Pennsylvania law requires the City to make an annual contribution to each of its three employee pension plans. The City's contributions, also known as the Minimum Municipal Obligations (MMOs), are calculated by an external actuary based on the pension plans' assets and liabilities, and accounting for employee contributions. The City uses Commonwealth pension aid and General Fund revenues to make the MMO payments. The City's total contributions for 2014 were $9.96 million, which was basically even with the 2013 contribution.

 

Pension

2014 Q4

2014

Budget

% Spent

2013 Q4

Difference       Difference ($)                 (%)

Police

6,051,235

6,051,235

100.0%

6,057,188

(5,953)

-0.1%

Fire

2,282,336

2,282,336

100.0%

2,286,857

(4,521)

-0.2%

Employees & Officers

1,639,504

1,623,453

101.0%

1,603,491

36,013

2.2%

Total

9,973,075

9,957,024

100.2%

9,947,536

25,540

0.3%


These contributions consume approximately 12 percent of the City’s General Fund budget and they are the fastest-growing expenditure category. The growth occurs every other year when the City receives its new pension valuation reports. As stated in the 2014 Amended Recovery, the required pension contributions from the City's General Fund have doubled from $6.6 million in 2011 to $13.2 million in the 2015.

 

City General Fund Pension Contributions ($ Millions)8

 

 

Employee insurance (Fringe Benefits)

 

The City records its spending on employee insurance coverage in account codes labeled “fringe benefits.” Most of the expenditures in those lines are health insurance for active and retired employees. The City is self-insured, so it pays the cost of claims as employees receive medical care with some time lag associated with the medical billing and payment posting process. The City also has a stop-loss insurance policy that covers an employee’s medical treatment after the total costs for an injury or illness reach $225,000.

 

The City spent $683,000 (or 6.2 percent) more than budgeted on these benefits last year and $1.6 million (or 16.1 percent) more than in 2013. The 2014 results shown here are net of a $600,000 reimbursement that the City received under its stop-loss insurance policy for medical care provided to a firefighter in 2013.  In other words, the actual amount of fringe benefit spending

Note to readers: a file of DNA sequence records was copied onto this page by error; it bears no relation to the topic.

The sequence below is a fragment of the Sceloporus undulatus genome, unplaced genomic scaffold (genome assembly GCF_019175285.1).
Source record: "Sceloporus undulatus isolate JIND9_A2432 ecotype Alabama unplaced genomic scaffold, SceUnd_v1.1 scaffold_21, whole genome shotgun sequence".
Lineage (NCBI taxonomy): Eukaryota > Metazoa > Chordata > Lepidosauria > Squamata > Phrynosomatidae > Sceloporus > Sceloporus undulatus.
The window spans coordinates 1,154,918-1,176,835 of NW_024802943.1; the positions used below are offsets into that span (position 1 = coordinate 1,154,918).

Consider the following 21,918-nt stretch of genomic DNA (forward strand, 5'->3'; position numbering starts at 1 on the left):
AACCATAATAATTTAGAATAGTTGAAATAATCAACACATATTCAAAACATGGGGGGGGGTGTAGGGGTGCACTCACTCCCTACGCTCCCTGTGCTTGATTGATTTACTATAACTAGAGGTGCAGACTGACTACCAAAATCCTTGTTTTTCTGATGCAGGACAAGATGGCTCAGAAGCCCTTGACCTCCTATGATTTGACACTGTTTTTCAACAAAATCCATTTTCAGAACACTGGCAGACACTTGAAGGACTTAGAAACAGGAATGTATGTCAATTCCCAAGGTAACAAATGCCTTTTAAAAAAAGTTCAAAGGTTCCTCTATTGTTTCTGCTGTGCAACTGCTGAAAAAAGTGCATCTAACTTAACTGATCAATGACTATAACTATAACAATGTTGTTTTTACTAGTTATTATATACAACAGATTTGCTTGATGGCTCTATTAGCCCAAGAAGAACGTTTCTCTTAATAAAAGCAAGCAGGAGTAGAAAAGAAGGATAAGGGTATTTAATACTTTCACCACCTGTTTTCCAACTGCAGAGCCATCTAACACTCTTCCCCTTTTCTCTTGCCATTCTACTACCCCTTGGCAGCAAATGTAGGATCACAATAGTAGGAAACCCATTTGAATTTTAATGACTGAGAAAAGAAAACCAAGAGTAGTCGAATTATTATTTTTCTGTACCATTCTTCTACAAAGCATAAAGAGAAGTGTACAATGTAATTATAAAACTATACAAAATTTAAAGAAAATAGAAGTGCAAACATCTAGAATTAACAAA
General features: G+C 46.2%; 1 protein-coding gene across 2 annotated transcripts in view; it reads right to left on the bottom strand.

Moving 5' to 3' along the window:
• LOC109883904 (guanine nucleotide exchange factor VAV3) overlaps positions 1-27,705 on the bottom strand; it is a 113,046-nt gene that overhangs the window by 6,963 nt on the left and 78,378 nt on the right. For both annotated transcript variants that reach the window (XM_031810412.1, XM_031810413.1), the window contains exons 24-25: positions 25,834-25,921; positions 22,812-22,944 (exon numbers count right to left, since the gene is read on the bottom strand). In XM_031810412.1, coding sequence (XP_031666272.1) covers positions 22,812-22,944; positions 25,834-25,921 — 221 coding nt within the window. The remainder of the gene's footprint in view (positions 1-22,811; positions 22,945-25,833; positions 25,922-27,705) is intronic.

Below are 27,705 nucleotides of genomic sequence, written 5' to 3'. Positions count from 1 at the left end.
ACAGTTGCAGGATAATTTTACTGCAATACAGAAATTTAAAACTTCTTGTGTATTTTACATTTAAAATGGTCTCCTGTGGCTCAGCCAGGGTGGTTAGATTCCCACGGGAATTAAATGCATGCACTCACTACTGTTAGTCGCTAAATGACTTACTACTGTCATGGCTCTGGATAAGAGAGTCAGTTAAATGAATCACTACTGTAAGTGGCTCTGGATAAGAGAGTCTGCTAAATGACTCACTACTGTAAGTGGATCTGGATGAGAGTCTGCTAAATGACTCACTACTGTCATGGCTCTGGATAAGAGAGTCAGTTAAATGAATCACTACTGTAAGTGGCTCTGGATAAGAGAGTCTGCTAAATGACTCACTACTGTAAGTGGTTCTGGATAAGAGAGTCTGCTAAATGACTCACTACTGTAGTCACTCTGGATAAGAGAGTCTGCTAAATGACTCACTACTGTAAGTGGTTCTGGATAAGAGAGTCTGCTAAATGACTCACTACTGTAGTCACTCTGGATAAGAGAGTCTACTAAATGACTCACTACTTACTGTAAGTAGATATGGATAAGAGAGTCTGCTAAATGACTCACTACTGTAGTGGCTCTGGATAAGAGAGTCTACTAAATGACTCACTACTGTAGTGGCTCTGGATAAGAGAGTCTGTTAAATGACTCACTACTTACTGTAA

8 This is the City’s contribution, net of the amount contributed by employees. There are additional City contributions for the O&E plan outside the General Fund that are not shown here.


during 2014 was $600,000 higher than shown here, but the stop-loss reimbursement for care provided in prior years lowered it to the level shown in this report.

 

The overall pattern more spending than budgeted, more spending than a year ago– applies to all major departments except fire where the $600,000 stop-loss reimbursement pushes the reported result below budget. The pattern is most noticeable in police ($527,000 over budget) and public works ($415,000 over budget), though there were also large jumps from 2013 to 2014 in Administrative Services ($361,000) and Community Development ($281,000).

 

General Fund Fringe Benefit Expenditures

 

Fringe Benefits

2014 Q4

2014

Budget

%

Spent

2013 Q4

Difference       Difference ($)                 (%)

Admin. Services

811,033

703,294

115.3%

450,091

360,943

80.2%

Public Works

1,103,437

688,005

160.4%

537,824

565,613

105.2%

Police

5,954,975

5,427,595

109.7%

5,584,356

370,620

6.6%

Fire

2,451,797

2,981,355

82.2%

2,547,077

(95,280)

-3.7%

Community Dev.

821,647

795,028

103.3%

540,719

280,928

52.0%

Other

487,483

351,647

138.6%

361,761

125,722

34.8%

Total

11,630,373

10,946,924

106.2%

10,021,828

1,608,545

16.1%

 

Since the City is self-insured up to the $250,000 stop-loss threshold, it is vulnerable to these kinds of budget-to-actual variances within a particular year. The City sets its fringe benefit budget based on per employee cost estimates provided by its third party administrator, and those cost estimates are based in turn on the City’s medical claim history in prior years. If the employees receive more (or more expensive) medical care than was assumed in the per employee cost estimate, then the City has to cover the difference from its General Fund in that particular year. If the opposite is true and medical claims experience is less expensive than assumed in the budget, then the City will spend less than budgeted on fringe benefits and can use the money elsewhere.

 

Over the longer term, the actual level of medical claims experience gets incorporated in the per employee cost estimate that the City uses to set its budget. Since the City’s contribution amount for active employees can only grow by 5 percent per year under the Recovery Plan,  any additional growth above 5 percent is either covered by the employees through higher premium contributions or mitigated when employees choose a less costly level of coverage.

 

The City does not have the same protection for retired employees. Their contributions to the cost of health insurance are usually set at the amount they were contributing when they retired. So, if they use more expensive medical care and the cost of health insurance rises, the City shoulders much of the additional cost.